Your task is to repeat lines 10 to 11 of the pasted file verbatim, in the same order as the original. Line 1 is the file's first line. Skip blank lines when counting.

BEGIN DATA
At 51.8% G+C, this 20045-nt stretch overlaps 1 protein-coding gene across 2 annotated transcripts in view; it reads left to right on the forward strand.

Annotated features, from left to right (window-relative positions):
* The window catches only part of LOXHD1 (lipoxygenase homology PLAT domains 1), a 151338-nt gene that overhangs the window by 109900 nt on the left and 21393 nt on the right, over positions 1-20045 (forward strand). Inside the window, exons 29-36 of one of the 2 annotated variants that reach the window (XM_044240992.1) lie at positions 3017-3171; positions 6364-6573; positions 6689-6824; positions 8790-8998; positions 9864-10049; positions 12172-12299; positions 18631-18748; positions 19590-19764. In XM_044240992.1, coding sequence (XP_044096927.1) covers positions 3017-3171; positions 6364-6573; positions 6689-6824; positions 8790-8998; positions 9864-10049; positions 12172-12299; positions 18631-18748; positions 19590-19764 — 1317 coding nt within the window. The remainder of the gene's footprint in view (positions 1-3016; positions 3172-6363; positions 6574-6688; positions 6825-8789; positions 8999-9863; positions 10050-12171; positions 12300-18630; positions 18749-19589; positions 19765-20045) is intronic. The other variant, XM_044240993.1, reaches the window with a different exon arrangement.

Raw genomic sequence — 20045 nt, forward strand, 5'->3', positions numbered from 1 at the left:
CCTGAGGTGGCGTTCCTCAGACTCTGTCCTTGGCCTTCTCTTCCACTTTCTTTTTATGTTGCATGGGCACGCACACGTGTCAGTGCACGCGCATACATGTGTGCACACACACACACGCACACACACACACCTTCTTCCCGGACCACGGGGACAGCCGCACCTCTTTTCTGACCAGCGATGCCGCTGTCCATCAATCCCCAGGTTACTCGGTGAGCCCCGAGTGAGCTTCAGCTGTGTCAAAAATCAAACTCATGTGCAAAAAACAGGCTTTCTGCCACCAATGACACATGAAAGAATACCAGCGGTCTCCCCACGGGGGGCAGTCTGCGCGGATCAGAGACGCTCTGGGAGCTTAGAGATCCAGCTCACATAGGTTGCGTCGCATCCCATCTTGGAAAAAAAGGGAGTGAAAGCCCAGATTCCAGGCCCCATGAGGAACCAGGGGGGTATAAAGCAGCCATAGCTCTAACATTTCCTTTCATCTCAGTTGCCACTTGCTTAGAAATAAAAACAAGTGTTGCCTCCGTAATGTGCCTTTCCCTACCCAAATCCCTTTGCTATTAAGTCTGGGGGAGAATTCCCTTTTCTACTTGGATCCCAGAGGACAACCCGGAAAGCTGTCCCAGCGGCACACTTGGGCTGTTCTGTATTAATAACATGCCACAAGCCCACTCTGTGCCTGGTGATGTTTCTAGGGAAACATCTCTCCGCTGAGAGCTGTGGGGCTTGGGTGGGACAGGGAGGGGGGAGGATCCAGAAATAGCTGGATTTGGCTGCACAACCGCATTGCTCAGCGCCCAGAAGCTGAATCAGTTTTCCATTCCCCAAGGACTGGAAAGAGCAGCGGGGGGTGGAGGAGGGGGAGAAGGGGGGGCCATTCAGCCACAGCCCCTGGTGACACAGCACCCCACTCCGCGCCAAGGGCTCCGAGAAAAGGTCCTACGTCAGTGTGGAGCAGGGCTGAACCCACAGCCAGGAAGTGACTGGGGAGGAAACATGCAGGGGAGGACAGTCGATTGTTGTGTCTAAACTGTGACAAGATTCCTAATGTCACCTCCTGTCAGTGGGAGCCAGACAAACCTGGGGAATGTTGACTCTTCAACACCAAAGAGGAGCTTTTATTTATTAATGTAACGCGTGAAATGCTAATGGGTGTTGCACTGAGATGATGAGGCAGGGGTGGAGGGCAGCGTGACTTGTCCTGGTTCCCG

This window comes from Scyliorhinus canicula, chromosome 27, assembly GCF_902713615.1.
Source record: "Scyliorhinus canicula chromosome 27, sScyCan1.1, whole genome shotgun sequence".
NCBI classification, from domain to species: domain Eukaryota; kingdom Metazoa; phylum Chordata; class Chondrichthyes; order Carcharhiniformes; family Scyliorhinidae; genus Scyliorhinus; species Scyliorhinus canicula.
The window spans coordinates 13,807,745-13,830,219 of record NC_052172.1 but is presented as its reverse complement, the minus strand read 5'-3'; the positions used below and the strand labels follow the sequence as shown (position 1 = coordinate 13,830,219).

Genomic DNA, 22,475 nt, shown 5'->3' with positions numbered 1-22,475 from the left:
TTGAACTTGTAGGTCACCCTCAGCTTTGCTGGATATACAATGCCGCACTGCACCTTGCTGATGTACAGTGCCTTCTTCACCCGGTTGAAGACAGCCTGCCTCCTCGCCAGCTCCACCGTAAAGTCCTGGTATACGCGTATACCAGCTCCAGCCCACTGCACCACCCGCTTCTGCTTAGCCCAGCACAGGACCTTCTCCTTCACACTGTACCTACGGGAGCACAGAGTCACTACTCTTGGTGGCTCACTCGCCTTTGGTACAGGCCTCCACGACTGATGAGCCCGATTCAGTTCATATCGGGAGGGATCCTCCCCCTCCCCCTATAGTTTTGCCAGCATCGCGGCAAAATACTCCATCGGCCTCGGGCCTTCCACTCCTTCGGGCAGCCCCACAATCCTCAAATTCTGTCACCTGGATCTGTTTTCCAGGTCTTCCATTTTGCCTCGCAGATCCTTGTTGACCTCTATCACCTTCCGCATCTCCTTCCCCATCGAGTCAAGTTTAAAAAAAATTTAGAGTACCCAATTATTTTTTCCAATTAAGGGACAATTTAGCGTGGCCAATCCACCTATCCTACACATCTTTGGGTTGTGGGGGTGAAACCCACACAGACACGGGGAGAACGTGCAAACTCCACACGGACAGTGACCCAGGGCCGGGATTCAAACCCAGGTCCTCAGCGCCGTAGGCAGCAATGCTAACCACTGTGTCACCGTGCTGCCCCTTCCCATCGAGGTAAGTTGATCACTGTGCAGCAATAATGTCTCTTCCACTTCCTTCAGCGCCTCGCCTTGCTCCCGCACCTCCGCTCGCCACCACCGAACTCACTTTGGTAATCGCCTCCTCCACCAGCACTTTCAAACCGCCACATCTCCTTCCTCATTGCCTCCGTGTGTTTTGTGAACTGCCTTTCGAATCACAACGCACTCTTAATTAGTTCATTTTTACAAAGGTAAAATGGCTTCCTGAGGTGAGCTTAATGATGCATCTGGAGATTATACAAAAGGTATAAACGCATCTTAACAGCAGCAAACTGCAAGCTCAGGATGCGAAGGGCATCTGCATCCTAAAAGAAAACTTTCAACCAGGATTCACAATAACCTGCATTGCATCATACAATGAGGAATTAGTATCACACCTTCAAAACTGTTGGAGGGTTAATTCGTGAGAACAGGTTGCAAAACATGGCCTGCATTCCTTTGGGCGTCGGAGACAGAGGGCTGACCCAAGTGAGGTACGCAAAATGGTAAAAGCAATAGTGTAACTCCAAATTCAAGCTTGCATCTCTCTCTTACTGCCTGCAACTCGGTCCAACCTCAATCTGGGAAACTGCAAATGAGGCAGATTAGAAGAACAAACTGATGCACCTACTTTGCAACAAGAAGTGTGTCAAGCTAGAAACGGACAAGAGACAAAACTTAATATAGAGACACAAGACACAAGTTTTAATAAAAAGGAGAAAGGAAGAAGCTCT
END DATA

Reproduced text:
Genomic DNA, 22,475 nt, shown 5'->3' with positions numbered 1-22,475 from the left:
TTGAACTTGTAGGTCACCCTCAGCTTTGCTGGATATACAATGCCGCACTGCACCTTGCTGATGTACAGTGCCTTCTTCACCCGGTTGAAGACAGCCTGCCTCCTCGCCAGCTCCACCGTAAAGTCCTGGTATACGCGTATACCAGCTCCAGCCCACTGCACCACCCGCTTCTGCTTAGCCCAGCACAGGACCTTCTCCTTCACACTGTACCTACGGGAGCACAGAGTCACTACTCTTGGTGGCTCACTCGCCTTTGGTACAGGCCTCCACGACTGATGAGCCCGATTCAGTTCATATCGGGAGGGATCCTCCCCCTCCCCCTATAGTTTTGCCAGCATCGCGGCAAAATACTCCATCGGCCTCGGGCCTTCCACTCCTTCGGGCAGCCCCACAATCCTCAAATTCTGTCACCTGGATCTGTTTTCCAGGTCTTCCATTTTGCCTCGCAGATCCTTGTTGACCTCTATCACCTTCCGCATCTCCTTCCCCATCGAGTCAAGTTTAAAAAAAATTTAGAGTACCCAATTATTTTTTCCAATTAAGGGACAATTTAGCGTGGCCAATCCACCTATCCTACACATCTTTGGGTTGTGGGGGTGAAACCCACACAGACACGGGGAGAACGTGCAAACTCCACACGGACAGTGACCCAGGGCCGGGATTCAAACCCAGGTCCTCAGCGCCGTAGGCAGCAATGCTAACCACTGTGTCACCGTGCTGCCCCTTCCCATCGAGGTAAGTTGATCACTGTGCAGCAATAATGTCTCTTCCACTTCCTTCAGCGCCTCGCCTTGCTCCCGCACCTCCGCTCGCCACCACCGAACTCACTTTGGTAATCGCCTCCTCCACCAGCACTTTCAAACCGCCACATCTCCTTCCTCATTGCCTCCGTGTGTTTTGTGAACTGCCTTTCGAATCACAACGCACTCTTAATTAGTTCATTTTTACAAAGGTAAAATGGCTTCCTGAGGTGAGCTTAATGATGCATCTGGAGATTATACAAAAGGTATAAACGCATCTTAACAGCAGCAAACTGCAAGCTCAGGATGCGAAGGGCATCTGCATCCTAAAAGAAAACTTTCAACCAGGATTCACAATAACCTGCATTGCATCATACAATGAGGAATTAGTATCACACCTTCAAAACTGTTGGAGGGTTAATTCGTGAGAACAGGTTGCAAAACATGGCCTGCATTCCTTTGGGCGTCGGAGACAGAGGGCTGACCCAAGTGAGGTACGCAAAATGGTAAAAGCAATAGTGTAACTCCAAATTCAAGCTTGCATCTCTCTCTTACTGCCTGCAACTCGGTCCAACCTCAATCTGGGAAACTGCAAATGAGGCAGATTAGAAGAACAAACTGATGCACCTACTTTGCAACAAGAAGTGTGTCAAGCTAGAAACGGACAAGAGACAAAACTTAATATAGAGACACAAGACACAAGTTTTAATAAAAAGGAGAAAGGAAGAAGCTCT